Should a Buyer make Repairs on the Property they want to Buy Prior to Closing?

This topic  was discussed in a Quick Topic from Kate Brooke’s Legal Newsletter that is an excellent resource for the Greater Portland Metro Area. My answer is as was in the newsletter,  NEVER.

I am often asked this question by purchasers and it has nothing to do with a buyer’s level of sophistication either. I have seen it from all sides of the spectrum. Usually, it has to do with expedience.

It is easiest for me to explain why it is not a good idea by simple Risk Management which spills over not only to the Seller but to all parties including contractors and vendors.  When there is good risk management in a transaction, that lowers the risk for all parties and saves a lot of potential grief!

What would happen if there is an accident while the work is being done?  The seller’s insurance company gets a call…. Yikes, I don’t want to think about that one. Or, the buyer is suddenly unemployed and does not qualify for the loan. Now who is going to pay for the repairs?

The simple answer is  do a “Worst Case Scenario” and you will reach a good answer.

By |August 3rd, 2013|Categories: Borrowers, Buyers|Tags: , |0 Comments

Shifting from A Buyer’s Market

As the market shifts from a buyer’s market, it’s good to know how to improve your chances to have the seller accept your offer.

Once you decide on a home, don’t waste time; write an offer and submit it as soon as possible. Competing with another buyer happens more frequently than you’d expect. Multiple offers are a seller’s advantage but here are some tips to level the playing field:

  • Realistic offer – don’t give the impression you’re trying to “steal” the property. Submit comparable sales that justify your offer.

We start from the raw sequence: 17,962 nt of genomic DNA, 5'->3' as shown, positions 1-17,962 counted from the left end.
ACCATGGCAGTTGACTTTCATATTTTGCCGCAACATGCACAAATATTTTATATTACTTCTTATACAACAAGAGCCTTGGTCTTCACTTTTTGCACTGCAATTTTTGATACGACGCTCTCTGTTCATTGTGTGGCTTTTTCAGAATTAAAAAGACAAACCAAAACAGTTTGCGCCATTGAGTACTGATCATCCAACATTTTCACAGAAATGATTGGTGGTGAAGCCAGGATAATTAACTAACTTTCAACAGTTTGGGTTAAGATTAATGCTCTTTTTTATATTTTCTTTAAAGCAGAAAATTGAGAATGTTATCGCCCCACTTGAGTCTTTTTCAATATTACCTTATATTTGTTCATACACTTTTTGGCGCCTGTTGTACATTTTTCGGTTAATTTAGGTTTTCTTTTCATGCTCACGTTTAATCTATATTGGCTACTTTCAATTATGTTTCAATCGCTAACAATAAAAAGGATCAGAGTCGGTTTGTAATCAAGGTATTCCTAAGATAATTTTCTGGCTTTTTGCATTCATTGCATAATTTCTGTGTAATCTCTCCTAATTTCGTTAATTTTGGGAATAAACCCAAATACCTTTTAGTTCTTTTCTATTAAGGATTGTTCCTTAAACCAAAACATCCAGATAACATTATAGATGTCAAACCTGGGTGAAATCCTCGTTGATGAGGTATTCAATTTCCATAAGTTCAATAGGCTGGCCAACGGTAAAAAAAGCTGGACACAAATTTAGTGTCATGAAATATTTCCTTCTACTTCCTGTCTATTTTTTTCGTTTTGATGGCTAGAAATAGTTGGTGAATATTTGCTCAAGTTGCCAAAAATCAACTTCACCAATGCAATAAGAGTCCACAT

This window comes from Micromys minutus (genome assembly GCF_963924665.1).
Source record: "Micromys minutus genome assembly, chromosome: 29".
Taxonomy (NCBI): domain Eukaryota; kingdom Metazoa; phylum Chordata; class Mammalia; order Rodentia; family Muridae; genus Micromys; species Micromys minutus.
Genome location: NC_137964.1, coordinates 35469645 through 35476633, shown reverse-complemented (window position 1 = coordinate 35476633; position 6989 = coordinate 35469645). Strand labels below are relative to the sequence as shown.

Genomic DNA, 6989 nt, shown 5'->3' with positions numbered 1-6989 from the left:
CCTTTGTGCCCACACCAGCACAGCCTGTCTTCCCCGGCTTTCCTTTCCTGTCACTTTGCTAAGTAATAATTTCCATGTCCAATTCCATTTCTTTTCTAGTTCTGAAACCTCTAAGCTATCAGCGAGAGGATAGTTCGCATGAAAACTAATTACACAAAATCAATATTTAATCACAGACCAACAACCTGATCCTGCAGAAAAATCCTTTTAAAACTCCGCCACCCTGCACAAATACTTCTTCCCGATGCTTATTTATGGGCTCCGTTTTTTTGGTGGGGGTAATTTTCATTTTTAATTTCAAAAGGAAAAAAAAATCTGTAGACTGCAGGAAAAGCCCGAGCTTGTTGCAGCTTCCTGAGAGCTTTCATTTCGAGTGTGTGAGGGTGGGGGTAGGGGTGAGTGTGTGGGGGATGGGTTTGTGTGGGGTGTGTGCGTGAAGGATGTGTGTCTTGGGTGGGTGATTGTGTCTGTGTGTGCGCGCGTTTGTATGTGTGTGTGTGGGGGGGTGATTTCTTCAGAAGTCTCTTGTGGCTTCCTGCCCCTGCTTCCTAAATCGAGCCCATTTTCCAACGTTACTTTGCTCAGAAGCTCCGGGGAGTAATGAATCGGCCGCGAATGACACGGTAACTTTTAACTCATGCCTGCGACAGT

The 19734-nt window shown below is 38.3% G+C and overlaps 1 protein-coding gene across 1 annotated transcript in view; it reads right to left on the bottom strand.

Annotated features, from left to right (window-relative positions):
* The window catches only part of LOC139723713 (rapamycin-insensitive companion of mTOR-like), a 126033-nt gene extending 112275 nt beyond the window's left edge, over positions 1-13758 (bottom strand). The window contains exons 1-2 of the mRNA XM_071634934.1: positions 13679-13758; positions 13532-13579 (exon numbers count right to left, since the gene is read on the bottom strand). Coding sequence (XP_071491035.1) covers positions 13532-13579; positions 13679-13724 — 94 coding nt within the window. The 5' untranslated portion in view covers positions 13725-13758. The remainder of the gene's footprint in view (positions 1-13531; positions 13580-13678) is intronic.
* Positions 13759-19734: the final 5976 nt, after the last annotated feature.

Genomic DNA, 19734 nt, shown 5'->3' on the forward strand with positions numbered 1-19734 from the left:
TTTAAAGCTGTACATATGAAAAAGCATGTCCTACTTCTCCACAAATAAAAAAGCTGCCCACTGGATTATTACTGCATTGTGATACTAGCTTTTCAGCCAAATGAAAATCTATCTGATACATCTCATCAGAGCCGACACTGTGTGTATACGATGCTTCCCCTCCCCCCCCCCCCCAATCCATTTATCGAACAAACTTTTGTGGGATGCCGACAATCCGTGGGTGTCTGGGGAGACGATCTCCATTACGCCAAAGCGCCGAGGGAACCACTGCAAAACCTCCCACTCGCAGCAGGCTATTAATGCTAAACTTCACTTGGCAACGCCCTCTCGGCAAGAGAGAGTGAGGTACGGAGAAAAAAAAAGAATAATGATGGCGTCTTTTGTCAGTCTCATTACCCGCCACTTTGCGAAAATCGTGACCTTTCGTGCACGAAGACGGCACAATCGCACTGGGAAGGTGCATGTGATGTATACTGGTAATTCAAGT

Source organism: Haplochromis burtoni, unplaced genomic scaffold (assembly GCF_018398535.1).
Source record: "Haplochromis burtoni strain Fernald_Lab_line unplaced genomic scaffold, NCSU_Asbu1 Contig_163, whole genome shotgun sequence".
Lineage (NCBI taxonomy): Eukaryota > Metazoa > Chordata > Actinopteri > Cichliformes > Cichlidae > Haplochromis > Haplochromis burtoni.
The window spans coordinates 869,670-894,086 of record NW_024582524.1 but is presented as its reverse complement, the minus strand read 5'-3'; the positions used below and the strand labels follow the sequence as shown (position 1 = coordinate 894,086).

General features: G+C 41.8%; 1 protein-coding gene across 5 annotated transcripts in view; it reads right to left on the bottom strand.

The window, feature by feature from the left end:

• Pre-approval letter – this satisfies seller’s biggest concern that an unqualified buyer will unnecessarily take the home off the market and the seller will lose other opportunities.
  • More earnest money – it shows you’re serious and makes the seller feel like the contract will actually close.
  • Minimize contingencies – from a seller’s standpoint, each contingency is one more reason why the sale won’t go through. They feel the home is “off the market” and they’re in limbo.
  • Shorten inspection period – your agent can help you set a reasonable date but let the seller know you’re willing to close prior to that if possible.
  • Write a personal letter to the seller telling them why you want their home – this can be the emotional connection to the seller that makes the difference in you getting the home.

A seller wants to feel confident that the offer they accept will actually close so they can plan for their next move. Following tips like these can definitely affect negotiations and help put together an offer that is more likely to be accepted.

By |January 24th, 2013|Categories: Uncategorized|Tags: , |0 Comments
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